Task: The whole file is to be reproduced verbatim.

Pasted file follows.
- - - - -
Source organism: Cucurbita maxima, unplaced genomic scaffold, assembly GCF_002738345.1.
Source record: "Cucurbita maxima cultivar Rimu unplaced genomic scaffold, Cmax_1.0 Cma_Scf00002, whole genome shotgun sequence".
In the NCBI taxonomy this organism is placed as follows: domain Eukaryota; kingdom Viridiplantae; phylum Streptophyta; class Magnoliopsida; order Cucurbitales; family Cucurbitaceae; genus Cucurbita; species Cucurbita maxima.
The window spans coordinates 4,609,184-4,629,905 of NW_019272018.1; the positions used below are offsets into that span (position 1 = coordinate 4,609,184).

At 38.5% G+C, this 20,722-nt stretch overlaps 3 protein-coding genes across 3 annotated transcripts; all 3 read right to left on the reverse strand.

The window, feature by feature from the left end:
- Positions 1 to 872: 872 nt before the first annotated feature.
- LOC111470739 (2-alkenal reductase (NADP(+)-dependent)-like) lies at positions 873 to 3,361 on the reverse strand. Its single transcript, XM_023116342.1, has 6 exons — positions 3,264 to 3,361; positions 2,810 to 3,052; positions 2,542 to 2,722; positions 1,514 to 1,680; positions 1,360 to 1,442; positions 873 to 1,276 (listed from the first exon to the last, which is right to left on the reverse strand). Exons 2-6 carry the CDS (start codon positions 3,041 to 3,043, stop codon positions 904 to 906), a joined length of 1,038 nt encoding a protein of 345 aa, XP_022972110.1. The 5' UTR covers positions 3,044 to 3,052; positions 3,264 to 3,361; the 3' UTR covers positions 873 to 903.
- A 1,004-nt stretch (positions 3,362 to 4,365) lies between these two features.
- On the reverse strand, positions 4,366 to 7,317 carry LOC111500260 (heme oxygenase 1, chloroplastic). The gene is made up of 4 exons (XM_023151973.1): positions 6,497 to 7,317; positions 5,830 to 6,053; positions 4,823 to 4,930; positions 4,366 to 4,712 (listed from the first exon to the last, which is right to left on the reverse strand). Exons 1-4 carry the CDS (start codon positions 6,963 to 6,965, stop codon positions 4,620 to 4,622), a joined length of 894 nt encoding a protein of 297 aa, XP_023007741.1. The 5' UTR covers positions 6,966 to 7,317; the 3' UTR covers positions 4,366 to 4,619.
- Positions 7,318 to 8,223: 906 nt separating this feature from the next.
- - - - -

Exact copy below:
Source organism: Cucurbita maxima, unplaced genomic scaffold, assembly GCF_002738345.1.
Source record: "Cucurbita maxima cultivar Rimu unplaced genomic scaffold, Cmax_1.0 Cma_Scf00002, whole genome shotgun sequence".
In the NCBI taxonomy this organism is placed as follows: domain Eukaryota; kingdom Viridiplantae; phylum Streptophyta; class Magnoliopsida; order Cucurbitales; family Cucurbitaceae; genus Cucurbita; species Cucurbita maxima.
The window spans coordinates 4,609,184-4,629,905 of NW_019272018.1; the positions used below are offsets into that span (position 1 = coordinate 4,609,184).

At 38.5% G+C, this 20,722-nt stretch overlaps 3 protein-coding genes across 3 annotated transcripts; all 3 read right to left on the reverse strand.

The window, feature by feature from the left end:
- Positions 1 to 872: 872 nt before the first annotated feature.
- LOC111470739 (2-alkenal reductase (NADP(+)-dependent)-like) lies at positions 873 to 3,361 on the reverse strand. Its single transcript, XM_023116342.1, has 6 exons — positions 3,264 to 3,361; positions 2,810 to 3,052; positions 2,542 to 2,722; positions 1,514 to 1,680; positions 1,360 to 1,442; positions 873 to 1,276 (listed from the first exon to the last, which is right to left on the reverse strand). Exons 2-6 carry the CDS (start codon positions 3,041 to 3,043, stop codon positions 904 to 906), a joined length of 1,038 nt encoding a protein of 345 aa, XP_022972110.1. The 5' UTR covers positions 3,044 to 3,052; positions 3,264 to 3,361; the 3' UTR covers positions 873 to 903.
- A 1,004-nt stretch (positions 3,362 to 4,365) lies between these two features.
- On the reverse strand, positions 4,366 to 7,317 carry LOC111500260 (heme oxygenase 1, chloroplastic). The gene is made up of 4 exons (XM_023151973.1): positions 6,497 to 7,317; positions 5,830 to 6,053; positions 4,823 to 4,930; positions 4,366 to 4,712 (listed from the first exon to the last, which is right to left on the reverse strand). Exons 1-4 carry the CDS (start codon positions 6,963 to 6,965, stop codon positions 4,620 to 4,622), a joined length of 894 nt encoding a protein of 297 aa, XP_023007741.1. The 5' UTR covers positions 6,966 to 7,317; the 3' UTR covers positions 4,366 to 4,619.
- Positions 7,318 to 8,223: 906 nt separating this feature from the next.